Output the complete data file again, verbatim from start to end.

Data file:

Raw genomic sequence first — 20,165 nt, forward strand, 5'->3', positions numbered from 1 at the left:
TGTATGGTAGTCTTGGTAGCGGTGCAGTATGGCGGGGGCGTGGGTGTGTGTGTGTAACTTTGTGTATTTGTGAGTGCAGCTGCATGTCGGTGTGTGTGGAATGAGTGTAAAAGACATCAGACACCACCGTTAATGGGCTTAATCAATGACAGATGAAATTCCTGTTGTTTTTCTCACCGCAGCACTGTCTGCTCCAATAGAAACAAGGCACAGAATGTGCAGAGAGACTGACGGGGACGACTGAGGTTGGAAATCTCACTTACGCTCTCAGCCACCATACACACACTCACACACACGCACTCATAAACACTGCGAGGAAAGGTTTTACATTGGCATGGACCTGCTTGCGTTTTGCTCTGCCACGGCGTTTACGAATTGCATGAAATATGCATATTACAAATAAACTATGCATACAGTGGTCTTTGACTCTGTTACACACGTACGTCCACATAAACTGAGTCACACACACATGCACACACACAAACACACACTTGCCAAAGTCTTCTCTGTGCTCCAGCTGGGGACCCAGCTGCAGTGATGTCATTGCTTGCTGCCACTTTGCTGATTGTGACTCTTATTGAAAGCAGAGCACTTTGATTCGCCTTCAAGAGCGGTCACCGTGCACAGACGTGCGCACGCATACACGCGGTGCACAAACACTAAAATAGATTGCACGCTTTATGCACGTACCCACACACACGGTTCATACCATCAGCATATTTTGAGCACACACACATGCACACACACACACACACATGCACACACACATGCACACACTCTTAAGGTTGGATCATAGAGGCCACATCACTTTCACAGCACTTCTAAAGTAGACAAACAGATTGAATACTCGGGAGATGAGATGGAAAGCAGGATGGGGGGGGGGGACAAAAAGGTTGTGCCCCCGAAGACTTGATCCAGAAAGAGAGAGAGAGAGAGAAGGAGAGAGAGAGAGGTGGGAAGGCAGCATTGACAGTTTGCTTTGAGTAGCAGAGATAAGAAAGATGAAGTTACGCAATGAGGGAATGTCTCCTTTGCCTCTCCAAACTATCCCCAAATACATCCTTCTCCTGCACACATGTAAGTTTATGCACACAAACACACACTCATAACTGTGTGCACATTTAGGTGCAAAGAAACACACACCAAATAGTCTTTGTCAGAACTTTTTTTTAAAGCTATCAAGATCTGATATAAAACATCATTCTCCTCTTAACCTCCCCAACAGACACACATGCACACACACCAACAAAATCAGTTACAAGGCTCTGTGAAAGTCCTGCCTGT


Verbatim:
Raw genomic sequence first — 20,165 nt, forward strand, 5'->3', positions numbered from 1 at the left:
TGTATGGTAGTCTTGGTAGCGGTGCAGTATGGCGGGGGCGTGGGTGTGTGTGTGTAACTTTGTGTATTTGTGAGTGCAGCTGCATGTCGGTGTGTGTGGAATGAGTGTAAAAGACATCAGACACCACCGTTAATGGGCTTAATCAATGACAGATGAAATTCCTGTTGTTTTTCTCACCGCAGCACTGTCTGCTCCAATAGAAACAAGGCACAGAATGTGCAGAGAGACTGACGGGGACGACTGAGGTTGGAAATCTCACTTACGCTCTCAGCCACCATACACACACTCACACACACGCACTCATAAACACTGCGAGGAAAGGTTTTACATTGGCATGGACCTGCTTGCGTTTTGCTCTGCCACGGCGTTTACGAATTGCATGAAATATGCATATTACAAATAAACTATGCATACAGTGGTCTTTGACTCTGTTACACACGTACGTCCACATAAACTGAGTCACACACACATGCACACACACAAACACACACTTGCCAAAGTCTTCTCTGTGCTCCAGCTGGGGACCCAGCTGCAGTGATGTCATTGCTTGCTGCCACTTTGCTGATTGTGACTCTTATTGAAAGCAGAGCACTTTGATTCGCCTTCAAGAGCGGTCACCGTGCACAGACGTGCGCACGCATACACGCGGTGCACAAACACTAAAATAGATTGCACGCTTTATGCACGTACCCACACACACGGTTCATACCATCAGCATATTTTGAGCACACACACATGCACACACACACACACACATGCACACACACATGCACACACTCTTAAGGTTGGATCATAGAGGCCACATCACTTTCACAGCACTTCTAAAGTAGACAAACAGATTGAATACTCGGGAGATGAGATGGAAAGCAGGATGGGGGGGGGGGACAAAAAGGTTGTGCCCCCGAAGACTTGATCCAGAAAGAGAGAGAGAGAGAGAAGGAGAGAGAGAGAGGTGGGAAGGCAGCATTGACAGTTTGCTTTGAGTAGCAGAGATAAGAAAGATGAAGTTACGCAATGAGGGAATGTCTCCTTTGCCTCTCCAAACTATCCCCAAATACATCCTTCTCCTGCACACATGTAAGTTTATGCACACAAACACACACTCATAACTGTGTGCACATTTAGGTGCAAAGAAACACACACCAAATAGTCTTTGTCAGAACTTTTTTTTAAAGCTATCAAGATCTGATATAAAACATCATTCTCCTCTTAACCTCCCCAACAGACACACATGCACACACACCAACAAAATCAGTTACAAGGCTCTGTGAAAGTCCTGCCTGT